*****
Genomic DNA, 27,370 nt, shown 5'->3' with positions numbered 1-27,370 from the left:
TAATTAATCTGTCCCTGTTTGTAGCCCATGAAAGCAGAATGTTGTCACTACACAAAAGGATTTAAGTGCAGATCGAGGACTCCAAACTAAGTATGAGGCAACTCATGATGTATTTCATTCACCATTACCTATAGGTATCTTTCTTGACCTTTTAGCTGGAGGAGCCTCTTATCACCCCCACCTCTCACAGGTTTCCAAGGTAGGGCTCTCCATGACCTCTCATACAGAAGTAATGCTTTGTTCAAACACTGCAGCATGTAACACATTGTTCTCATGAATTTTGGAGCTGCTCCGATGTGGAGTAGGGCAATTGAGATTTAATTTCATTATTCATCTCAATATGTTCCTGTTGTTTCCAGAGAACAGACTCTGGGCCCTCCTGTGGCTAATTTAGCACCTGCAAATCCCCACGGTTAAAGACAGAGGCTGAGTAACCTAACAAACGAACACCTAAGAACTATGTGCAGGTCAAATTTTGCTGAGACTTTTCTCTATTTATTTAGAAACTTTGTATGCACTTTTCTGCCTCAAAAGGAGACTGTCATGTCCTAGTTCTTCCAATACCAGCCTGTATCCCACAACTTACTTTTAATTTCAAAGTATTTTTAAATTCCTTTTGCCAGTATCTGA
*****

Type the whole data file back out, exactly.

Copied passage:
Genomic DNA, 27,370 nt, shown 5'->3' with positions numbered 1-27,370 from the left:
TAATTAATCTGTCCCTGTTTGTAGCCCATGAAAGCAGAATGTTGTCACTACACAAAAGGATTTAAGTGCAGATCGAGGACTCCAAACTAAGTATGAGGCAACTCATGATGTATTTCATTCACCATTACCTATAGGTATCTTTCTTGACCTTTTAGCTGGAGGAGCCTCTTATCACCCCCACCTCTCACAGGTTTCCAAGGTAGGGCTCTCCATGACCTCTCATACAGAAGTAATGCTTTGTTCAAACACTGCAGCATGTAACACATTGTTCTCATGAATTTTGGAGCTGCTCCGATGTGGAGTAGGGCAATTGAGATTTAATTTCATTATTCATCTCAATATGTTCCTGTTGTTTCCAGAGAACAGACTCTGGGCCCTCCTGTGGCTAATTTAGCACCTGCAAATCCCCACGGTTAAAGACAGAGGCTGAGTAACCTAACAAACGAACACCTAAGAACTATGTGCAGGTCAAATTTTGCTGAGACTTTTCTCTATTTATTTAGAAACTTTGTATGCACTTTTCTGCCTCAAAAGGAGACTGTCATGTCCTAGTTCTTCCAATACCAGCCTGTATCCCACAACTTACTTTTAATTTCAAAGTATTTTTAAATTCCTTTTGCCAGTATCTGA